A funny thing happened on the way to today’s Iowa caucuses: In the liberal media’s zeal to cover House Democrats’ push to impeach President Trump, the Democratic Party’s 2020 presidential candidates — and the radical policies of some of their frontrunners — have all but disappeared from TV news.
A new Media Research Center study found that the ABC, CBS and NBC evening newscasts together spent 236 minutes in January covering impeachment, compared with a relatively puny 88 minutes on the Democratic race.
And one-fourth of the 2020 Democrats’ January airtime (22 minutes) was actually spent on impeachment — either recounting how former Vice President Joe Biden was targeted for investigation in Ukraine, or how the impeachment trial affected Democratic Senators running in this year’s primaries. That left just 66 minutes for the actual presidential campaign.
In the 130 days since House Speaker Nancy Pelosi formally launched the impeachment investigation on September 24, the three evening newscasts have spent a combined 1,082 minutes on the topic, compared to 302 minutes on the Democratic race (112 minutes of which was really about impeachment).
While there’s no question that impeachment is a huge political story that warrants major coverage, the fact that it will end in the acquittal of President Trump has been a foregone conclusion for many weeks, draining it of news value.
On the other hand, the Democratic nomination race remains highly competitive and unpredictable, with four candidates bunched at the top of Iowa polls on the eve of the caucuses. And the radical policies that have been forwarded by some of those frontrunners merit a significant national debate, yet are being virtually ignored by a liberal media that have trained all of their fire against the Republican incumbent.
This January, the evening news has awarded Vermont Senator Bernie Sanders the most coverage of the 2020 field, a mere 32 minutes. That’s less than half of what he received in January 2016 (68 minutes), when the nomination seemed certain to go to former Secretary of State Hillary Clinton (who received 111 minutes of coverage that same month).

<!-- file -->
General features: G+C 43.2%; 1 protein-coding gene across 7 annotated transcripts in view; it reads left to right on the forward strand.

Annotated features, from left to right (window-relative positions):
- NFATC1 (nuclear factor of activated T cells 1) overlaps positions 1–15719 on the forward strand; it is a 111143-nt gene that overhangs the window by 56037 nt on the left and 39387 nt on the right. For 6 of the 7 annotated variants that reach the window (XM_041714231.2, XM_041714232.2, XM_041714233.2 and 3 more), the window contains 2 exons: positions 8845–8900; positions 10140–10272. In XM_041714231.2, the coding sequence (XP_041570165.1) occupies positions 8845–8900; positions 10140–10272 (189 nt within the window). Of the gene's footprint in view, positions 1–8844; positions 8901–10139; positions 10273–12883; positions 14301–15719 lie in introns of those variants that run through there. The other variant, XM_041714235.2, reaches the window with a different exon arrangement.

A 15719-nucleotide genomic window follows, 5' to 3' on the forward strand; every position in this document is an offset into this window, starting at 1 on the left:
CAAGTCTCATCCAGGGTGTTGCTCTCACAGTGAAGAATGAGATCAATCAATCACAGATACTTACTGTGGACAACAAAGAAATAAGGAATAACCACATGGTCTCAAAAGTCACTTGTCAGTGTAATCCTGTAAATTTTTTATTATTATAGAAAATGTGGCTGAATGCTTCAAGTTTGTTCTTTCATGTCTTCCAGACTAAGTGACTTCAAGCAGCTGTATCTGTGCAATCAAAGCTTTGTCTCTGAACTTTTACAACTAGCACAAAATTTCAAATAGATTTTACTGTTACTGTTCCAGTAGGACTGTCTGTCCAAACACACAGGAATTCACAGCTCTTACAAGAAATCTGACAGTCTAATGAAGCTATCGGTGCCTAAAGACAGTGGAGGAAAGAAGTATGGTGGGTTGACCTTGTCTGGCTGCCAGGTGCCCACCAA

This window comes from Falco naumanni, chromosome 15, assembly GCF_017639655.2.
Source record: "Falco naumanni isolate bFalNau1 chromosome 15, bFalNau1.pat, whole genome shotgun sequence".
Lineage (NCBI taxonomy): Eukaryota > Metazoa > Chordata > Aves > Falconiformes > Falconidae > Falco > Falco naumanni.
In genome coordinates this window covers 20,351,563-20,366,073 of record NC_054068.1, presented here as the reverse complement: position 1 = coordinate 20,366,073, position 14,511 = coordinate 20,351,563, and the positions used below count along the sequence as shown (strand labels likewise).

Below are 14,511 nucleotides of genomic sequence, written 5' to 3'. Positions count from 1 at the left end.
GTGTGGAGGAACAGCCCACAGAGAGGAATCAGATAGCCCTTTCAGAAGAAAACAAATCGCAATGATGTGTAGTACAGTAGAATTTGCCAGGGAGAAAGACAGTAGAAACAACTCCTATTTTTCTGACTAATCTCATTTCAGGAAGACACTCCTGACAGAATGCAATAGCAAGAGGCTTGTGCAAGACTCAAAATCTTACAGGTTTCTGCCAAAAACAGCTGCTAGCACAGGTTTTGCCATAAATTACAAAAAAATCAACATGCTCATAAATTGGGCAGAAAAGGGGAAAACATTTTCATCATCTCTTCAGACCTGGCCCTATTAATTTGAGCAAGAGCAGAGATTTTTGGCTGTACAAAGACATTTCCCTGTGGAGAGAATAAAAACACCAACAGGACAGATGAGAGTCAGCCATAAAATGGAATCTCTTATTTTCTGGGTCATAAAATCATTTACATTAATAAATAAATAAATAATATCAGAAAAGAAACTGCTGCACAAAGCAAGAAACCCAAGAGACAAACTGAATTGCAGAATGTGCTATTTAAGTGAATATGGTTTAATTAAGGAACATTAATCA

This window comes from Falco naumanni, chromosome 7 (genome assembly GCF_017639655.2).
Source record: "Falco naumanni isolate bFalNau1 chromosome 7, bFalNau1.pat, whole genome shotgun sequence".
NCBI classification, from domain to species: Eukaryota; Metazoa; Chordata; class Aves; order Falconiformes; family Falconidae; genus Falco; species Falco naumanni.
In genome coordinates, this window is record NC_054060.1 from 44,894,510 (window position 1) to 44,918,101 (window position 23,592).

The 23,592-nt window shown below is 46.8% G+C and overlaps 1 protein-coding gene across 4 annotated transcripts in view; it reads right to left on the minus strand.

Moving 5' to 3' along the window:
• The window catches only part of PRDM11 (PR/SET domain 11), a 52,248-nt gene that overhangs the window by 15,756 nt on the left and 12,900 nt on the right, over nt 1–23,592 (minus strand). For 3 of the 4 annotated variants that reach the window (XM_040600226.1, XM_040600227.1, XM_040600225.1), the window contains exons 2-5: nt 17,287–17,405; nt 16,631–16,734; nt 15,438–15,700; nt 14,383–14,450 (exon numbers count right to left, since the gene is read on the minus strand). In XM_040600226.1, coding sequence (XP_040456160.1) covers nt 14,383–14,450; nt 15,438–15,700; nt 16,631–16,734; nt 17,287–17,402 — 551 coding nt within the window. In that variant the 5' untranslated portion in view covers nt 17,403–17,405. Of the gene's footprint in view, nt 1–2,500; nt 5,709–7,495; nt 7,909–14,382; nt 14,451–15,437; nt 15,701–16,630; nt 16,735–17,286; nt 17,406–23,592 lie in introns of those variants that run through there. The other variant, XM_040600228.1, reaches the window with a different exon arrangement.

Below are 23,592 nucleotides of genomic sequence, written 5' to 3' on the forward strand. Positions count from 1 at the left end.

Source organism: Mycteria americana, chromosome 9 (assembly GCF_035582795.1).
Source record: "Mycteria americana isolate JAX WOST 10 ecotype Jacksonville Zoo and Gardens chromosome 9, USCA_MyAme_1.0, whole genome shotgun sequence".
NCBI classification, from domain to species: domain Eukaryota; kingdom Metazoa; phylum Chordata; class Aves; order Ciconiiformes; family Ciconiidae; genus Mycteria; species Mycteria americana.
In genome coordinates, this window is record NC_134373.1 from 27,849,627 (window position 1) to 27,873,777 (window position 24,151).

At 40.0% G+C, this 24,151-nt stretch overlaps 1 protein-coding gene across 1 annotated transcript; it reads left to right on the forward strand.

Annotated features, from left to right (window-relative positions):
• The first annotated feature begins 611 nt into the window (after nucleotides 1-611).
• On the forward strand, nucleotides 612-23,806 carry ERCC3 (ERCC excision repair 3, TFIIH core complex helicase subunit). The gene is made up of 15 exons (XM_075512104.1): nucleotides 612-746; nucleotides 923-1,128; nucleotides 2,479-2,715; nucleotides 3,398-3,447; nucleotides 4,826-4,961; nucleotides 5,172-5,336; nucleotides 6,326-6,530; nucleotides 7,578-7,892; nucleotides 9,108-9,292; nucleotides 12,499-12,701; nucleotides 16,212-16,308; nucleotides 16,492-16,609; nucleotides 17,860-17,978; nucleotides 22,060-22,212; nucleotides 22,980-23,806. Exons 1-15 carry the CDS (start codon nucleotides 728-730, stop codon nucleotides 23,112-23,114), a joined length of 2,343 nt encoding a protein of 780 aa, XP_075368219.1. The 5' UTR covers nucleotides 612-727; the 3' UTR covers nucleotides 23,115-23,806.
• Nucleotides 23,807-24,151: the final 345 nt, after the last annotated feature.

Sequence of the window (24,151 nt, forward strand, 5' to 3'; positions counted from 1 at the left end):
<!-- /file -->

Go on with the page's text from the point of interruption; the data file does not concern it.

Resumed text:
In the run-up to Iowa, Sanders’ socialist policies have barely been mentioned on the evening news — less than two minutes of his total January airtime. Nearly all of that came (80 seconds) when CBS Evening News anchor Norah O’Donnell pressed Sanders during a January 24 interview to explain the estimated $60 trillion price tag of his plan for “free health care for everybody, free college tuition, and to pay off people’s college loans.” Sanders replied that the true cost of his program was “impossible to predict.”
Biden was the next-most covered candidate, with 27 minutes of airtime, but 11 of those minutes were discussions of Biden as a potential target of investigations in Ukraine, not his current campaign.
Massachusetts Senator Elizabeth Warren was given 19 minutes of airtime on January’s evening newscasts — mostly for her claim that Sanders had told her privately that a woman could not be elected president (10 minutes). There was no discussion of her punishing tax-the-rich proposals or her plans for free college and free health care that are nearly as radical as those of Sanders (although those were topics that received a slight amount of coverage in earlier months).
None of the other candidates received even five minutes of evening news airtime in January.
The current plan is for the impeachment trial to officially end on Wednesday. Once it’s finally over, will the media actually begin to scrutinize the top Democratic candidates as they have President Trump? Or will they continue to see their job as policing just one side of the street?